Remember the Golden Age of Web development? A time long ago when there were only five desktop browsers to support, a few different screen sizes and every user connected via broadband? Well, those days are over. With the advent of mobile Web implementations like responsive Web design, there are three times the number of browsers working on many different-sized devices with varying operating systems and connection speeds. Trying to tackle all of these factors quickly becomes a testing nightmare.
Developer Tom Maslen outlines some ways for developers to “test smart” so that they don’t have to test every device every time they want to update a website:
- Take advantage of similarities between browsers and devices. If some code works on a Samsung Galaxy S4 running Chrome, then it probably also works on an Android tablet or iPhone 5S.
- Don’t think of testing as a single task; break it up into groups of browsers. Analytics will show which group of browsers and devices make up the majority of your traffic; test those first.
- Maximize your test matrix. The point of grouping is to get the most out of testing as few devices as possible. Your first group should test as many different properties, including screen size, connection speed, pixel density, interaction style, similarity to other browsers, and browser rendering mode.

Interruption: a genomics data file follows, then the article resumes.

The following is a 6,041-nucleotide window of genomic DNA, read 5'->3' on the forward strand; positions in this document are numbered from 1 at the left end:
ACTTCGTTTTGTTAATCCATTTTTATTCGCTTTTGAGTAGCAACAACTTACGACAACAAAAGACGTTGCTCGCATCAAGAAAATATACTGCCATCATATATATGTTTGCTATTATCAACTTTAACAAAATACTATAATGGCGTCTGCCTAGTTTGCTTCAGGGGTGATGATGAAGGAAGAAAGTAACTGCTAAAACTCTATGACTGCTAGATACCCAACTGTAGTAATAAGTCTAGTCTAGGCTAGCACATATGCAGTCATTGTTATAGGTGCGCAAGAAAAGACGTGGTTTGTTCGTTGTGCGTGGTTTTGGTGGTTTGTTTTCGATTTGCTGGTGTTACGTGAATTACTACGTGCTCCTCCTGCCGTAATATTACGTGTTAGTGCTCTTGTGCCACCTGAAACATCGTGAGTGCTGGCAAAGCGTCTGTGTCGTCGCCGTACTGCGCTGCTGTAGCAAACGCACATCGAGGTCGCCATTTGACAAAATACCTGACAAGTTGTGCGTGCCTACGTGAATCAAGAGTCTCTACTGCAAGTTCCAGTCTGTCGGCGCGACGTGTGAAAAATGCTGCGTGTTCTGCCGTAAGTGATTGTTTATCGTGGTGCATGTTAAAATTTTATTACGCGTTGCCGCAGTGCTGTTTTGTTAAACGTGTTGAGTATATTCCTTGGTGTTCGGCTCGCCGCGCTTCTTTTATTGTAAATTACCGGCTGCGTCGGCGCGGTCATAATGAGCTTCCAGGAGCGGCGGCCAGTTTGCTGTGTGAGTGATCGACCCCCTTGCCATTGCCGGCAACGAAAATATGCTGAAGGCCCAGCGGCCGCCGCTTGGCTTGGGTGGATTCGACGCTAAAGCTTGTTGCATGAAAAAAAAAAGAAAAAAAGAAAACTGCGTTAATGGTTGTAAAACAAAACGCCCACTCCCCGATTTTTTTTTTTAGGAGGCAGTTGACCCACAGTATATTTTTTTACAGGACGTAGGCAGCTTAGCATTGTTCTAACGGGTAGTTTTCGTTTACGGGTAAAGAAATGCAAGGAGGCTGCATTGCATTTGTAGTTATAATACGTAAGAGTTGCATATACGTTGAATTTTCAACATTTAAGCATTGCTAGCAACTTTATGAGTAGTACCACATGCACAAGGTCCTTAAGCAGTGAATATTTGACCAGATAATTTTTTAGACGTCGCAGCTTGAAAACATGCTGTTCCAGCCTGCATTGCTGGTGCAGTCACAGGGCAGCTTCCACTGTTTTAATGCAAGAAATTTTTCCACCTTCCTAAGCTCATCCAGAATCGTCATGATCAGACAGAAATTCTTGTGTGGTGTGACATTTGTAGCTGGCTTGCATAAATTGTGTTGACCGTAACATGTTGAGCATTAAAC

- Balance the amount of testing required with the testing resources available. While testing services are great at showing what your website looks like, they will never be as good as testing your code on actual devices.
Still feeling overwhelmed? Don’t be. Luckily, feds have another way to get testing on multiple devices and platforms. The DigitalGov Federal Crowdsource Mobile Testing Program is a free service that allows agencies needing mobile Web testing to get help from volunteers with multiple devices and platforms. The program is hosting a Digital Government University webinar this Thursday, September 25th at 2 pm EST. Listen in and learn the benefits of participating in the program from testing director David Fern at the Social Security Administration, as well as from volunteer testers and agency program managers who have had their mobile Web prototypes tested.Edit